It isn’t hard to find a driver for this last stretch as the anticipation makes sleeping difficult, even if the night has been spent bouncing around in the last seat of the Suburban. Seeing the salt is better than coffee (well… almost).
Driving by the salt plants, you think about how much salt has been taken from this area since mining began in the 1930s. Another movie “The Boys of Bonneville” goes into a bit of the history of the flats and how racing began at Bonneville. The level of salt has gone from 18 to 24 inches down to 1 to 4 inches and has only recently begun to be restored. Oddly enough it is the racers and environmentalists that are on the same side in this one. There is a new salt plant that has begun taking salt directly for processing. It has primarily been the gypsum plants beating up the flats, but this newest threat is a direct assault on the sodium chloride layer.
One of the pivotal organizations that is working for the preservation of the Bonneville Salt Flats is “Save the Salt”. I recommend you check their website and contribute – we all do here. They are working with the government and environmental groups to put legal teeth into the legislation intended to preserve this unique geological feature. I urge you to support them!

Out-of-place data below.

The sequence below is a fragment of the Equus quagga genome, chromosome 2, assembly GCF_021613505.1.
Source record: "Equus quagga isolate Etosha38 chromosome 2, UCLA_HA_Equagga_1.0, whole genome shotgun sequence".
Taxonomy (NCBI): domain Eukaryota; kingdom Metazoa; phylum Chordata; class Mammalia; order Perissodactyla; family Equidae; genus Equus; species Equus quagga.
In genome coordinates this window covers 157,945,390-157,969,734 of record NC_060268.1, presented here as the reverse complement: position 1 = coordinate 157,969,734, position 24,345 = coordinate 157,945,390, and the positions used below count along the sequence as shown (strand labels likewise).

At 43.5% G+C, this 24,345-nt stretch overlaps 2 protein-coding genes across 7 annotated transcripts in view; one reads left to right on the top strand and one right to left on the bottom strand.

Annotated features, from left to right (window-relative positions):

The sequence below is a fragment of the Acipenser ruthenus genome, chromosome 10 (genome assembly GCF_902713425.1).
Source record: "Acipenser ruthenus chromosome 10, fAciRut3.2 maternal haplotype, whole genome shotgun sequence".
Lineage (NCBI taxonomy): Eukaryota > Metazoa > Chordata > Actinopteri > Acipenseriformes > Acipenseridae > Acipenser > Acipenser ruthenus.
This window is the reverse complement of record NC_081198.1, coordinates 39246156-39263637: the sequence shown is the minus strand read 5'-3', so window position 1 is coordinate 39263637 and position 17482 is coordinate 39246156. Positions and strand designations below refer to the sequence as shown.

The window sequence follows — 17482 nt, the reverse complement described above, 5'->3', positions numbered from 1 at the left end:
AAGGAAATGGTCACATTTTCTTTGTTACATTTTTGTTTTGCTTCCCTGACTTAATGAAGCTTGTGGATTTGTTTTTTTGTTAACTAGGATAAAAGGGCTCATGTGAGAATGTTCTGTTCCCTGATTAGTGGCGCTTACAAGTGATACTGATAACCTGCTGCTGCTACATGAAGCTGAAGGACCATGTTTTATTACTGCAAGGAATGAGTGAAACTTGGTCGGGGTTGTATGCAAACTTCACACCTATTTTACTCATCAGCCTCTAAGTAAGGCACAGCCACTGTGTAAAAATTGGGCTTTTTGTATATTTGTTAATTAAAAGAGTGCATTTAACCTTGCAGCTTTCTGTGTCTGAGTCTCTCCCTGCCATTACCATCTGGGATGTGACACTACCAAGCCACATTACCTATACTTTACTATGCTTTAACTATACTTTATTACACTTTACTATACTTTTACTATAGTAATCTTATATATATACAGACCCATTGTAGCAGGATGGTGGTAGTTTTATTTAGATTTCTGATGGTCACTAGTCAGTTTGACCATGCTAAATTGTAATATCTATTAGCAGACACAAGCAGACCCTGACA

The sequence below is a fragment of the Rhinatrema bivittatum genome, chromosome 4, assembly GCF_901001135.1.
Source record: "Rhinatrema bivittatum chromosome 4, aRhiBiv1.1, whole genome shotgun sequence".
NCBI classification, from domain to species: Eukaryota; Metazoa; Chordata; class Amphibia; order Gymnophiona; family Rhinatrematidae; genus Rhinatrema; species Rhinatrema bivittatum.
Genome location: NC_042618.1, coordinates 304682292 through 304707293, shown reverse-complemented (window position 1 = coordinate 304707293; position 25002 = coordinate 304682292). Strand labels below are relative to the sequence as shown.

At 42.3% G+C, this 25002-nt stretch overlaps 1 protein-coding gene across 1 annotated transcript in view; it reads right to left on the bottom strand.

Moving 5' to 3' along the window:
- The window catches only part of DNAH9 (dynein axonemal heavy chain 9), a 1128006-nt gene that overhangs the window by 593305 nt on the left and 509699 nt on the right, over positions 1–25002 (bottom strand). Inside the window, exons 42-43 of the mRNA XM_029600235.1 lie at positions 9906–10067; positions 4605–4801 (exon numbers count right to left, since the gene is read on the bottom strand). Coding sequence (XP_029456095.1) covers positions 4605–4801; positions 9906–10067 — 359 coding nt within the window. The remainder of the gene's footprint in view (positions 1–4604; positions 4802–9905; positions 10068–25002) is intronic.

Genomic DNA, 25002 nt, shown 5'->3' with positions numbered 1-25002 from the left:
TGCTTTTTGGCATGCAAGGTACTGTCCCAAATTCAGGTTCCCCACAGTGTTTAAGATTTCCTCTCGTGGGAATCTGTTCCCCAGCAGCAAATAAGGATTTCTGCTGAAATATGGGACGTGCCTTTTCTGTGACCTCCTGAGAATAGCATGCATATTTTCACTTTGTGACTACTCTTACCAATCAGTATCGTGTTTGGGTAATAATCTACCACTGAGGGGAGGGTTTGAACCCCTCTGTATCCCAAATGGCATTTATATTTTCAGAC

Now that I am climbing off my soapbox we can return to the trip. Stopping at the western edge of Utah, there is one rest stop before the salt flat exit. As you approach this, the sun is coming up and it almost seems the flats go on forever, or at least it feels that way. Occasionally we stop here and stretch if we are going right out on the salt, and with a couple of first-timers we did just that.
Pulling off at the exit for the Speedway, you go by a truckstop that is the jumping off point for the racers. Looking for ice, we were disappointed, and the restaurant wasn’t open yet, although you could smell the prep cooking, and after 24 hours in the truck it smelled darned good. Without an assurance that food would be ready soon, we opted to head out to the salt as it was time for the gates to open.
Driving from the truckstop, you come to a right hand turn in the road. This is called the “Bend” and is the impromptu campground for those not staying in town. A very popular place in August, for Speed Week, it has a sparser population now. The camping is cold, salty, and free.
Coming to the entrance to the salt, we are greeted by the perennial smiling faces at the gate. A quick explanation as to where to go and where not to go is very important. With only an inch or two of salt, breaking through is a very real possibility. Once you break through the salt, all that’s there is mud and getting out is difficult and often expensive. Scars still exist from Boyd Coddington’s struggle three or four years ago.
Sunup on the salt is a singular experience. A virtually limitless horizon to the east and the stark mountains to the west offers a multitude of vistas. Combine that with the arrival in the pits and it is a motophile buzz.